This is neither new nor COVID-specific. The team found evidence of people using internet personalities as replacements for mental health workers as early as the internet broadcasting of the 1990s. But COVID seems to have made it occur more often. As one streamer told the researchers, there were always community members who would need some extra attention, but suddenly it was everyone, including the streamers.

While Dunlap is a trained professional, she is not the norm. Most streamers are obviously entertainers. One big “no-no” that a professional clinician abides by is not trying to treat patients with issues they themselves are getting help with, but streamers suffering from their own anxiety and depression were offering at least an ear if not actual advice to their communities. Dunlap noted that she felt perfectly comfortable describing many streamers as front-line mental health responders, despite streamers’ lack of training and potential to give out bad advice, as their actions in a time of crisis and the emotional impact of said crises matched those of trained professionals in similar situations.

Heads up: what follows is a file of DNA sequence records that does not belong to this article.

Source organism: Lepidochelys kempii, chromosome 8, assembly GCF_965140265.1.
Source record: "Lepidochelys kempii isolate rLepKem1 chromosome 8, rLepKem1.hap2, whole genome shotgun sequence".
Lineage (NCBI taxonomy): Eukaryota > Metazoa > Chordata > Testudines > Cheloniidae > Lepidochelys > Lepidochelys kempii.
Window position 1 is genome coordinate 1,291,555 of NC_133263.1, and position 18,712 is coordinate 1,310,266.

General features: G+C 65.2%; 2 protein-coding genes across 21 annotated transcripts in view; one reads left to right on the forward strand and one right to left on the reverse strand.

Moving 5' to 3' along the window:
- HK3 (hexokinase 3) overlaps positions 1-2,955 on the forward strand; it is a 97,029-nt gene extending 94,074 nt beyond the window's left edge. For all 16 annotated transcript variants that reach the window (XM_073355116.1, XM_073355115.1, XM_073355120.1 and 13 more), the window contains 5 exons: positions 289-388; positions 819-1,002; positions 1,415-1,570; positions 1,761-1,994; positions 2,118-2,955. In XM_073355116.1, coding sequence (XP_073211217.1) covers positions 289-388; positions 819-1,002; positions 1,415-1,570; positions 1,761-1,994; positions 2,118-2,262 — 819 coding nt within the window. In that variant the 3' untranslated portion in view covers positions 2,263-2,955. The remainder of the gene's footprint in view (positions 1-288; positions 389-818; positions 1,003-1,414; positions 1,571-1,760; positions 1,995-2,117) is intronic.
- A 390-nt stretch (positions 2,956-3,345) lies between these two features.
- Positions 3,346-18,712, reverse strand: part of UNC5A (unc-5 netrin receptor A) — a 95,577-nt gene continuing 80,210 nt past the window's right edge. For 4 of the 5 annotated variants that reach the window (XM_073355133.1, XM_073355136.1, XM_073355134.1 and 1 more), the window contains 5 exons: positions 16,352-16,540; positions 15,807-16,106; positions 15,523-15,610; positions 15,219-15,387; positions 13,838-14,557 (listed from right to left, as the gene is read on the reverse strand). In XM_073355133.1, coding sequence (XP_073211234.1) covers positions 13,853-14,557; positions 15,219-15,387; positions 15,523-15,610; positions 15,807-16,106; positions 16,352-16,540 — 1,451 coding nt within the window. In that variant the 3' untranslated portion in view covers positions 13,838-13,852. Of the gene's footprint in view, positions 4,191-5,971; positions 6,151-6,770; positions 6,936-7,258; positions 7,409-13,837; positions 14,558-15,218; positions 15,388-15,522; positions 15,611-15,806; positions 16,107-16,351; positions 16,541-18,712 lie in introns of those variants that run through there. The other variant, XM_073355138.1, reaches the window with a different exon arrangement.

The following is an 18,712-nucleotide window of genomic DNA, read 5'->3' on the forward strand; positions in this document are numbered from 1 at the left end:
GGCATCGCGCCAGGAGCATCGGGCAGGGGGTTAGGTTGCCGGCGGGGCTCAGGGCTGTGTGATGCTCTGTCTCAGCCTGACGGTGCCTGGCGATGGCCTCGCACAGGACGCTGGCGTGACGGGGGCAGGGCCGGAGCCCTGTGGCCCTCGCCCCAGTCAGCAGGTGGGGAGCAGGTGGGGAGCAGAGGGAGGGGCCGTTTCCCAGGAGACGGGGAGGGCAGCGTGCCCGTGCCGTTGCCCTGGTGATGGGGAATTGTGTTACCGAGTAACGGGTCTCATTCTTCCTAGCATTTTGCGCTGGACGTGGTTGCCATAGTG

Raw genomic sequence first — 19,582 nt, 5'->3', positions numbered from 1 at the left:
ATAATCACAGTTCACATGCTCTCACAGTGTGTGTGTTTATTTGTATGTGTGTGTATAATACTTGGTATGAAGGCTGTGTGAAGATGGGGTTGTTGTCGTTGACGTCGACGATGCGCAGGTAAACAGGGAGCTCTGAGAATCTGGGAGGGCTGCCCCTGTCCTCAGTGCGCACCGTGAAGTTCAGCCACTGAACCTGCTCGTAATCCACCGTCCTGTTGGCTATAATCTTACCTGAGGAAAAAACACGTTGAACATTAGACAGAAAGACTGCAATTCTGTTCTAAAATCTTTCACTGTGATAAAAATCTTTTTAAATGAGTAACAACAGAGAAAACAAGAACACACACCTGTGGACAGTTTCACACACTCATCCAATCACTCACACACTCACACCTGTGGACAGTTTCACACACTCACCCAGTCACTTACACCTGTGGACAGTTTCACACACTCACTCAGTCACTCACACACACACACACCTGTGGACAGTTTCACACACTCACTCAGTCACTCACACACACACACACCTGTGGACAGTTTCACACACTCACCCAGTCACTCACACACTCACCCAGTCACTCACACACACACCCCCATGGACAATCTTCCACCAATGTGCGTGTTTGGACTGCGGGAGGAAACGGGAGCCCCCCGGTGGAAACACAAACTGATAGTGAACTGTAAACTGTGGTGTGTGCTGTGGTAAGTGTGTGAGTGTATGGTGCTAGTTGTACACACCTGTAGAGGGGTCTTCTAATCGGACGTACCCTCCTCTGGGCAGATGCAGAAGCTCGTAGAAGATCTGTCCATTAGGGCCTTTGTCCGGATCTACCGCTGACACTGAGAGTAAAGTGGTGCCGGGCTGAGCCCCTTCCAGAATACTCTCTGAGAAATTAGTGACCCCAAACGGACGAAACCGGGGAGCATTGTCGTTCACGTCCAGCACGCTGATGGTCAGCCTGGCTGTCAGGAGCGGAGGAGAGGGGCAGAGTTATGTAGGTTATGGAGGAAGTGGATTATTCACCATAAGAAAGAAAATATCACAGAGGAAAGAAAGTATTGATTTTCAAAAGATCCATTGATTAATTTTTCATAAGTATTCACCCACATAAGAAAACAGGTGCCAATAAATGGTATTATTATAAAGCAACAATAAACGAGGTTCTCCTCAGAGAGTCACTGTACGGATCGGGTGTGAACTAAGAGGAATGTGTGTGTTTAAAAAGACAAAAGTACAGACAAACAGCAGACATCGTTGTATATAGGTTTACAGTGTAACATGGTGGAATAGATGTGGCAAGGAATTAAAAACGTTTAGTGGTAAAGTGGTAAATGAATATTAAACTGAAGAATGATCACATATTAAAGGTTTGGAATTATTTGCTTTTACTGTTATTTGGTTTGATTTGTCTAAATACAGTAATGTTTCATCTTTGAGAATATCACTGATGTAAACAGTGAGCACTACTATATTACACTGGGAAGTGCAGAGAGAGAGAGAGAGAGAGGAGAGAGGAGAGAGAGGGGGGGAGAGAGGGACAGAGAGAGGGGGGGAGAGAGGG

To note, the streamers didn’t do this as a kind of self-promotion. Indeed, streamers often indicated that even when they noticed they were suffering from mental health issues themselves, they’d feel guilty about wanting to take a break or not wanting to get involved in someone else’s problems. They also felt as if they owed it to their communities to become educated and offer some kind of advice. The problem was that many didn’t know where to look beyond Google or occasionally contacting one of the researchers themselves due to their reputations as fellow streamers.